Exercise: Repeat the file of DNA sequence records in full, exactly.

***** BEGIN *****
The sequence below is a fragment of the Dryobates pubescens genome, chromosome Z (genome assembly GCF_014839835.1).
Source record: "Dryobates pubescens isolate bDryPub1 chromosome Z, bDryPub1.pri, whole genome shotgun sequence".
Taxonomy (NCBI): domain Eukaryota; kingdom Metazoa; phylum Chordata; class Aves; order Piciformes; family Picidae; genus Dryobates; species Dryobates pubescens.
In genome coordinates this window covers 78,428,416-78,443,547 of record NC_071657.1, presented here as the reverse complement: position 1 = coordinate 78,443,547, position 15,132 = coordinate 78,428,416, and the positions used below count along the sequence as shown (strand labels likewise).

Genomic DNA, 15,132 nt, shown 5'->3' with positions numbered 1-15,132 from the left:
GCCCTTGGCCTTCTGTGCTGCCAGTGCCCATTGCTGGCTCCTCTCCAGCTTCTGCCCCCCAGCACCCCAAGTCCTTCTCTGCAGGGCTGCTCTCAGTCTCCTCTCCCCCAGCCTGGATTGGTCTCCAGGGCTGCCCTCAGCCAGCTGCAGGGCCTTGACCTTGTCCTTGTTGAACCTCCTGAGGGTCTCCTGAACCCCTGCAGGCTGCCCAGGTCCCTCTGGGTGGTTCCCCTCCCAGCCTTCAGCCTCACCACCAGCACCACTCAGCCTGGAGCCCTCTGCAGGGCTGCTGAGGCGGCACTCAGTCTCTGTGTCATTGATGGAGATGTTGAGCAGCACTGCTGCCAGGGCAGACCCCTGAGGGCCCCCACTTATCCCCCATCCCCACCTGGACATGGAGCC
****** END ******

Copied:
The sequence below is a fragment of the Dryobates pubescens genome, chromosome Z (genome assembly GCF_014839835.1).
Source record: "Dryobates pubescens isolate bDryPub1 chromosome Z, bDryPub1.pri, whole genome shotgun sequence".
Taxonomy (NCBI): domain Eukaryota; kingdom Metazoa; phylum Chordata; class Aves; order Piciformes; family Picidae; genus Dryobates; species Dryobates pubescens.
In genome coordinates this window covers 78,428,416-78,443,547 of record NC_071657.1, presented here as the reverse complement: position 1 = coordinate 78,443,547, position 15,132 = coordinate 78,428,416, and the positions used below count along the sequence as shown (strand labels likewise).

Genomic DNA, 15,132 nt, shown 5'->3' with positions numbered 1-15,132 from the left:
GCCCTTGGCCTTCTGTGCTGCCAGTGCCCATTGCTGGCTCCTCTCCAGCTTCTGCCCCCCAGCACCCCAAGTCCTTCTCTGCAGGGCTGCTCTCAGTCTCCTCTCCCCCAGCCTGGATTGGTCTCCAGGGCTGCCCTCAGCCAGCTGCAGGGCCTTGACCTTGTCCTTGTTGAACCTCCTGAGGGTCTCCTGAACCCCTGCAGGCTGCCCAGGTCCCTCTGGGTGGTTCCCCTCCCAGCCTTCAGCCTCACCACCAGCACCACTCAGCCTGGAGCCCTCTGCAGGGCTGCTGAGGCGGCACTCAGTCTCTGTGTCATTGATGGAGATGTTGAGCAGCACTGCTGCCAGGGCAGACCCCTGAGGGCCCCCACTTATCCCCCATCCCCACCTGGACATGGAGCC